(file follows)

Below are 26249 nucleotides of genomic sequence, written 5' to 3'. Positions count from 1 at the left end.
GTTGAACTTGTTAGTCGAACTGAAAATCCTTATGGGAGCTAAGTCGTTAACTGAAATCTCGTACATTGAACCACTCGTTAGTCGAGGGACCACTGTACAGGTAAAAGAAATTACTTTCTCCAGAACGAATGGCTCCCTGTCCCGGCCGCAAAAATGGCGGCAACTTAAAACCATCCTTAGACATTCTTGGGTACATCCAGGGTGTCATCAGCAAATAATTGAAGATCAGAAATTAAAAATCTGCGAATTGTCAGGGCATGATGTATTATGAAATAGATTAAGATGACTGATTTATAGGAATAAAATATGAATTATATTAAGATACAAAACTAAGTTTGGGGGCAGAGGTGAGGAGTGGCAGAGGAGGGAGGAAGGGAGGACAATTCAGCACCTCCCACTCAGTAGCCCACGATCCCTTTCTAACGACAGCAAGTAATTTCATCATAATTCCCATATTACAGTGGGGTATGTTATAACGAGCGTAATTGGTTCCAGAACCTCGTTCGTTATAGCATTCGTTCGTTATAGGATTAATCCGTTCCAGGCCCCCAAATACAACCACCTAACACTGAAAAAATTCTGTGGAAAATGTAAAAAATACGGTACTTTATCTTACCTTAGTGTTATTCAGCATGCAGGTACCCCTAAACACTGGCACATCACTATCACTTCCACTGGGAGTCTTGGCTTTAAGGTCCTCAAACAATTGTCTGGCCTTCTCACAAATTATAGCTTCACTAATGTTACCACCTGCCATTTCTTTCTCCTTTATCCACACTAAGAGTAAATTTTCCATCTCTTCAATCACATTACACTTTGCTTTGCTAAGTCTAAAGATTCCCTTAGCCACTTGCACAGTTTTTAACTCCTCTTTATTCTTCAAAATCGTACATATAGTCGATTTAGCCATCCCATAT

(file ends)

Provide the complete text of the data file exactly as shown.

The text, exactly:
Below are 26249 nucleotides of genomic sequence, written 5' to 3'. Positions count from 1 at the left end.
GTTGAACTTGTTAGTCGAACTGAAAATCCTTATGGGAGCTAAGTCGTTAACTGAAATCTCGTACATTGAACCACTCGTTAGTCGAGGGACCACTGTACAGGTAAAAGAAATTACTTTCTCCAGAACGAATGGCTCCCTGTCCCGGCCGCAAAAATGGCGGCAACTTAAAACCATCCTTAGACATTCTTGGGTACATCCAGGGTGTCATCAGCAAATAATTGAAGATCAGAAATTAAAAATCTGCGAATTGTCAGGGCATGATGTATTATGAAATAGATTAAGATGACTGATTTATAGGAATAAAATATGAATTATATTAAGATACAAAACTAAGTTTGGGGGCAGAGGTGAGGAGTGGCAGAGGAGGGAGGAAGGGAGGACAATTCAGCACCTCCCACTCAGTAGCCCACGATCCCTTTCTAACGACAGCAAGTAATTTCATCATAATTCCCATATTACAGTGGGGTATGTTATAACGAGCGTAATTGGTTCCAGAACCTCGTTCGTTATAGCATTCGTTCGTTATAGGATTAATCCGTTCCAGGCCCCCAAATACAACCACCTAACACTGAAAAAATTCTGTGGAAAATGTAAAAAATACGGTACTTTATCTTACCTTAGTGTTATTCAGCATGCAGGTACCCCTAAACACTGGCACATCACTATCACTTCCACTGGGAGTCTTGGCTTTAAGGTCCTCAAACAATTGTCTGGCCTTCTCACAAATTATAGCTTCACTAATGTTACCACCTGCCATTTCTTTCTCCTTTATCCACACTAAGAGTAAATTTTCCATCTCTTCAATCACATTACACTTTGCTTTGCTAAGTCTAAAGATTCCCTTAGCCACTTGCACAGTTTTTAACTCCTCTTTATTCTTCAAAATCGTACATATAGTCGATTTAGCCATCCCATAT